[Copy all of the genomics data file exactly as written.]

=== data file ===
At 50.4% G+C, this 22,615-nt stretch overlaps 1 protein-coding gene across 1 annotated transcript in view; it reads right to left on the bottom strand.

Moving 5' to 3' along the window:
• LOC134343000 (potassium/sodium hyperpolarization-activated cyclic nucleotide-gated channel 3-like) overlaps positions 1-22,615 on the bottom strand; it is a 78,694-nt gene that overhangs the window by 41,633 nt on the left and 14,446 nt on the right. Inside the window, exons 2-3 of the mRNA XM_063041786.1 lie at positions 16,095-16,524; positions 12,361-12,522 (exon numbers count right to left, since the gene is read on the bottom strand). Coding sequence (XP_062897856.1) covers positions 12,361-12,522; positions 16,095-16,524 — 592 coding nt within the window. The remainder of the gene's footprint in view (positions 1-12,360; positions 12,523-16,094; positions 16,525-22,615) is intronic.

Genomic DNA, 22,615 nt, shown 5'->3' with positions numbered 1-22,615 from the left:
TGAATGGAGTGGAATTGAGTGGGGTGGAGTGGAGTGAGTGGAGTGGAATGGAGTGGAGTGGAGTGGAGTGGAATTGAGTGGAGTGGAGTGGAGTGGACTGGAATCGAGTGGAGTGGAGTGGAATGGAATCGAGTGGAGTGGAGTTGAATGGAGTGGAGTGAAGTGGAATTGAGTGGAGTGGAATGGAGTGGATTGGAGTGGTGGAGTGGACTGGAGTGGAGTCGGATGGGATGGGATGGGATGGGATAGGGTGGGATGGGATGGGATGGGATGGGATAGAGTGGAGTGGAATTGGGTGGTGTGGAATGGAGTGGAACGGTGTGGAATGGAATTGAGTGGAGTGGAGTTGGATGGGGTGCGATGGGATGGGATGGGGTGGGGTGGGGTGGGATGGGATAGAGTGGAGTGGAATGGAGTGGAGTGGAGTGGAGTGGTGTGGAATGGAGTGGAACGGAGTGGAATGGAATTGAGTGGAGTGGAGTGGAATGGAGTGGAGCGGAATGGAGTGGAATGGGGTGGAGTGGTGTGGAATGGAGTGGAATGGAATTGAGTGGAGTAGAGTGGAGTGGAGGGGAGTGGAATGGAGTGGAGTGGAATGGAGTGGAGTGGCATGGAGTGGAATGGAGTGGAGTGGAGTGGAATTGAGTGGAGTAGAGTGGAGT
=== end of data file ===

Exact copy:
At 50.4% G+C, this 22,615-nt stretch overlaps 1 protein-coding gene across 1 annotated transcript in view; it reads right to left on the bottom strand.

Moving 5' to 3' along the window:
• LOC134343000 (potassium/sodium hyperpolarization-activated cyclic nucleotide-gated channel 3-like) overlaps positions 1-22,615 on the bottom strand; it is a 78,694-nt gene that overhangs the window by 41,633 nt on the left and 14,446 nt on the right. Inside the window, exons 2-3 of the mRNA XM_063041786.1 lie at positions 16,095-16,524; positions 12,361-12,522 (exon numbers count right to left, since the gene is read on the bottom strand). Coding sequence (XP_062897856.1) covers positions 12,361-12,522; positions 16,095-16,524 — 592 coding nt within the window. The remainder of the gene's footprint in view (positions 1-12,360; positions 12,523-16,094; positions 16,525-22,615) is intronic.

Genomic DNA, 22,615 nt, shown 5'->3' with positions numbered 1-22,615 from the left:
TGAATGGAGTGGAATTGAGTGGGGTGGAGTGGAGTGAGTGGAGTGGAATGGAGTGGAGTGGAGTGGAGTGGAATTGAGTGGAGTGGAGTGGAGTGGACTGGAATCGAGTGGAGTGGAGTGGAATGGAATCGAGTGGAGTGGAGTTGAATGGAGTGGAGTGAAGTGGAATTGAGTGGAGTGGAATGGAGTGGATTGGAGTGGTGGAGTGGACTGGAGTGGAGTCGGATGGGATGGGATGGGATGGGATAGGGTGGGATGGGATGGGATGGGATGGGATAGAGTGGAGTGGAATTGGGTGGTGTGGAATGGAGTGGAACGGTGTGGAATGGAATTGAGTGGAGTGGAGTTGGATGGGGTGCGATGGGATGGGATGGGGTGGGGTGGGGTGGGATGGGATAGAGTGGAGTGGAATGGAGTGGAGTGGAGTGGAGTGGTGTGGAATGGAGTGGAACGGAGTGGAATGGAATTGAGTGGAGTGGAGTGGAATGGAGTGGAGCGGAATGGAGTGGAATGGGGTGGAGTGGTGTGGAATGGAGTGGAATGGAATTGAGTGGAGTAGAGTGGAGTGGAGGGGAGTGGAATGGAGTGGAGTGGAATGGAGTGGAGTGGCATGGAGTGGAATGGAGTGGAGTGGAGTGGAATTGAGTGGAGTAGAGTGGAGT